CS: It’s an interesting philosophical question to think of the role of marketing in a world ten years down the line, where machines increasingly talk to each other, and consumers have to make less and less conscious choices about what they want and when they want it. I think that the task of creative agencies will increasingly be to create these moments of serendipity, which bring people into a conversation and turn them into actionable data points. We have to think about creative, not just in terms of whether it moves the brand metrics or sells more stuff, but in terms of the data it can capture and create. If you apply that lens to a creative brief, you end up in a very interesting place. We’re always telling brands, for example, that they need a presence on Ecommerce platforms not because of how much product they can sell, but because the people on those platforms create such hugely valuable data.

Data strategy becomes extremely important, and that has implications for the creative that helps generate the data, as well as the media plan for executing against it.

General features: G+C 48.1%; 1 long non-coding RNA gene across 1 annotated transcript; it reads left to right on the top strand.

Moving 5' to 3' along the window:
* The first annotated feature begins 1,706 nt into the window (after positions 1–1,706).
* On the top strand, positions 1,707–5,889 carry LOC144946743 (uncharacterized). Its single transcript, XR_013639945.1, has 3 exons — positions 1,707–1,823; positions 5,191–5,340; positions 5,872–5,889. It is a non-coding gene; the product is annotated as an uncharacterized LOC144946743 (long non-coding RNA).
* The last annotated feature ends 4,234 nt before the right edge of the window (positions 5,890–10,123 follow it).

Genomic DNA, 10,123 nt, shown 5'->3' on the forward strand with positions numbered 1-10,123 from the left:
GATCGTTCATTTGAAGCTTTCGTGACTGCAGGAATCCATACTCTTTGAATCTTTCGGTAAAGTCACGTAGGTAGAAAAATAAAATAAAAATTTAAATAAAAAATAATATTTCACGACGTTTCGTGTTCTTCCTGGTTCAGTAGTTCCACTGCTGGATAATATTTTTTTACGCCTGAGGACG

Putting programmatic performance anxiety to bed

Tweet thisHow do marketers deal with the pressure to get programmatic right whilst ensuring their brands’ long-term health? To build a sustainable approach, they need to focus less on chasing behaviour in the here and now, and more on developing a data strategy that can consistently target the right segments – and deliver long-term competitive advantage. Programmatic will shape the future of media planning and creativity. An insight-led approach to collecting and organising data is the best way to prepare for it.


Get in touch

Jonathan Sinton is the Global Digital Director for Kantar TNS’ key clients. Jonathan is responsible for helping Kantar TNS’ global clients understand the connected consumer and on the implications for marketing approaches. In addition, he is also heavily involved in driving the inclusion of mobile, social, and behavioural data sources with new Kantar TNS products and is a member of the Kantar TNS global client & offer board. @JonathanSinton


Caspar Schlickum is co-founder and CEO of Xaxis EMEA. Caspar has extensive experience in marketing and digital media, having worked in marketing research and media agencies and publishing. He is also guest lecturer at London Business School. @CasparSch